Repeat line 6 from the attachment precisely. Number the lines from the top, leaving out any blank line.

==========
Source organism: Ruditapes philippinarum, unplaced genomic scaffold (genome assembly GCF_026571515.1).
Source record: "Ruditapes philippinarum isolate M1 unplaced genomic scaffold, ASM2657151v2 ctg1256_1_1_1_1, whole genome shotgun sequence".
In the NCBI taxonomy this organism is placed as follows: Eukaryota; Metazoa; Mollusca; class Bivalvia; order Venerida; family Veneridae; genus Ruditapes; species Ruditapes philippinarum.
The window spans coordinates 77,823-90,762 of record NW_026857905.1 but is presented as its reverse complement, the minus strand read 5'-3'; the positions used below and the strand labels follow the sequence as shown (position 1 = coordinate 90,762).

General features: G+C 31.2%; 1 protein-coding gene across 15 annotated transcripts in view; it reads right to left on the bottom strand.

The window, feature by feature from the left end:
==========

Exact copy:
The window, feature by feature from the left end: